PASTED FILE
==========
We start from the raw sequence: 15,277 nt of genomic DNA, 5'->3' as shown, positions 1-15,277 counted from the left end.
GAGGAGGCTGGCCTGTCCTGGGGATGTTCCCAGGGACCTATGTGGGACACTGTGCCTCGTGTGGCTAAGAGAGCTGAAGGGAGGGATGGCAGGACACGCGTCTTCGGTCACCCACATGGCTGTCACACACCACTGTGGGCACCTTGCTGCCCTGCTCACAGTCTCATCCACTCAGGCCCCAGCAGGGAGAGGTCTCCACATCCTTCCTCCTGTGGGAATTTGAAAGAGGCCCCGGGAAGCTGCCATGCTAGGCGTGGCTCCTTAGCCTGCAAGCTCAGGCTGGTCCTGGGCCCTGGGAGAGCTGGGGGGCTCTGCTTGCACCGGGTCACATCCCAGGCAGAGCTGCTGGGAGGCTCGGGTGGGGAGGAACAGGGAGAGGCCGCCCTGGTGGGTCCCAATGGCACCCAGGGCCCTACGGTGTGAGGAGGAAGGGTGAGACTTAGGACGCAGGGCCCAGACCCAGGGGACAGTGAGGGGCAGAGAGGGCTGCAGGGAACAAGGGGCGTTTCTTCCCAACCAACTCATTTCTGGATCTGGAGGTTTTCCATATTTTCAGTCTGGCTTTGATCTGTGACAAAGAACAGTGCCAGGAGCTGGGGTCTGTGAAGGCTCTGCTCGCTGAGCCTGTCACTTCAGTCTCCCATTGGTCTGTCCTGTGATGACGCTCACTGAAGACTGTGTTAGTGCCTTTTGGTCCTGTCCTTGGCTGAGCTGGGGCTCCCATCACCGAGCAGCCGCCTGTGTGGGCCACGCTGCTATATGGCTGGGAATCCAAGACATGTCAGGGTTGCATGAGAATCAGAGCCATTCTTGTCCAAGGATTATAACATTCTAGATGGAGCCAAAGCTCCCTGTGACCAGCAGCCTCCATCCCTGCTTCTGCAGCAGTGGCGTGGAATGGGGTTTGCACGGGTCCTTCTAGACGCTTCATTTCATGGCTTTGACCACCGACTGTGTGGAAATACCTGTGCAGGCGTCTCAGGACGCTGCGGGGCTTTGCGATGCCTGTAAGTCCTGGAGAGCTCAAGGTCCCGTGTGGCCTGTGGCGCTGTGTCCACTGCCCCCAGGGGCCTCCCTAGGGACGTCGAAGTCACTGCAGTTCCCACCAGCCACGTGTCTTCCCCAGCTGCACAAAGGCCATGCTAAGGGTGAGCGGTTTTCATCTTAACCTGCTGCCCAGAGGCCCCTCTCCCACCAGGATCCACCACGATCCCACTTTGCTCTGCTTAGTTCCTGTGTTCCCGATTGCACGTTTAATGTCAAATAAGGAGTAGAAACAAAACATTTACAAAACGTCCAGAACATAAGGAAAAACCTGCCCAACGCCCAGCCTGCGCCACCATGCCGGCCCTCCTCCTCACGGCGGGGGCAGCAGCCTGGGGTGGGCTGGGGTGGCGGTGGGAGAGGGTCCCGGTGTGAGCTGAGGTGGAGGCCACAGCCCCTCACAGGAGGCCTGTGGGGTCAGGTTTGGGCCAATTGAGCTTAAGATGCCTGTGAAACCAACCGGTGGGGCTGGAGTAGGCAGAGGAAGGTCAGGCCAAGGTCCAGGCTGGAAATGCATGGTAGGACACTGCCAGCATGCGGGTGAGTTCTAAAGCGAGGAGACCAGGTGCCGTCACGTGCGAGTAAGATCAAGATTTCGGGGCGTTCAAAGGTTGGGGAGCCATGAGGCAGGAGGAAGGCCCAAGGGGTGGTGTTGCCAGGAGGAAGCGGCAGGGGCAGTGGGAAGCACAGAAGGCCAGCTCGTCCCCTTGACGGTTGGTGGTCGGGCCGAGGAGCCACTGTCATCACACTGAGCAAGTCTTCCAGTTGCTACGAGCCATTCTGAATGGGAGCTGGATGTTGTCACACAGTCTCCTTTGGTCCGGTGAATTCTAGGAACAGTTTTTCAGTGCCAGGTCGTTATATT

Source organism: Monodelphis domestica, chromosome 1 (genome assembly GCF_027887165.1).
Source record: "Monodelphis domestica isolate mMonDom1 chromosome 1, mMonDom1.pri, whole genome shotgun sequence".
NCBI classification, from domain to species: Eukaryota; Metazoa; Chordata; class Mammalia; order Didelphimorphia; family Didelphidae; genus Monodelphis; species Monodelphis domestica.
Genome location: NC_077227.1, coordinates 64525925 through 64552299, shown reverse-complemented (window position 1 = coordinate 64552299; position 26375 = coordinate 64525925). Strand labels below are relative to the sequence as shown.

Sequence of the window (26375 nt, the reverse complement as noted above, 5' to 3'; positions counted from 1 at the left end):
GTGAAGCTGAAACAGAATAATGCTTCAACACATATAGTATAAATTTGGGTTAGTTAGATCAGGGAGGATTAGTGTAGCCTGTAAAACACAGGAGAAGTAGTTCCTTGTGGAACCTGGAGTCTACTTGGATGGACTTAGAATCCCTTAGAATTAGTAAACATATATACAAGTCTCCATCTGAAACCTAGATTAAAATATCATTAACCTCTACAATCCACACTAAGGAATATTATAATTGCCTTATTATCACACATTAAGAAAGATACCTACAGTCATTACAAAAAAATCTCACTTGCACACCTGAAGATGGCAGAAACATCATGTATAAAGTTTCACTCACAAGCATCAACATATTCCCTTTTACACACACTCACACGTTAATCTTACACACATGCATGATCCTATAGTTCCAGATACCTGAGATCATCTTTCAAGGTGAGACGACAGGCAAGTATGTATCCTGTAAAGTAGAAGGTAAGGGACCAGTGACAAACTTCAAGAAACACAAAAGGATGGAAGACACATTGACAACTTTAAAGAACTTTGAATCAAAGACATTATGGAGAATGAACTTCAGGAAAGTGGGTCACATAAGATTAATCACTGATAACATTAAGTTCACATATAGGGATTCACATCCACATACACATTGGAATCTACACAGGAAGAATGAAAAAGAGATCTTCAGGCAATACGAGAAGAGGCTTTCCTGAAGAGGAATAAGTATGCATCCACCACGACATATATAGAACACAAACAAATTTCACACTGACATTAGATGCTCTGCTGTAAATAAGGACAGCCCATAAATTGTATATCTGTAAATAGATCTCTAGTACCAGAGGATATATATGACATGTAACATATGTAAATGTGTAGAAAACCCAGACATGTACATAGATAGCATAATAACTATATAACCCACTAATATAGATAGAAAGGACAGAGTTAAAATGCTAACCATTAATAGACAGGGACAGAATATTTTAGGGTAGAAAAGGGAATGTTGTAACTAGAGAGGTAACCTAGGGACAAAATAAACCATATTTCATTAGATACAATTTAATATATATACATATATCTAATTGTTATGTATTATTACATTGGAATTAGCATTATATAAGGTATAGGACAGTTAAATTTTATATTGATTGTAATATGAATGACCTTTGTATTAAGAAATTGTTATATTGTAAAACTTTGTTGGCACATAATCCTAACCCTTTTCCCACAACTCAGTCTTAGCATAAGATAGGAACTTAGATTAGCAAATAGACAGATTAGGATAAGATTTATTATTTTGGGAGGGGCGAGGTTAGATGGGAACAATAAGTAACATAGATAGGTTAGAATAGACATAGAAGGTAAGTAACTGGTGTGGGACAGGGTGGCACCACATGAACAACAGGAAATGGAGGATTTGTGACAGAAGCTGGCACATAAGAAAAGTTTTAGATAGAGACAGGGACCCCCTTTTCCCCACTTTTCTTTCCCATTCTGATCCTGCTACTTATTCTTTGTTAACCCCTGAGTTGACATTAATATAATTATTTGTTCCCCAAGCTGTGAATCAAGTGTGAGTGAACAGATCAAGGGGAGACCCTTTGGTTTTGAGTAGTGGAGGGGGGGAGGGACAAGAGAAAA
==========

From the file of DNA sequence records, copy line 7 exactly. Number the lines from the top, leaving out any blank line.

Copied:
Sequence of the window (26375 nt, the reverse complement as noted above, 5' to 3'; positions counted from 1 at the left end):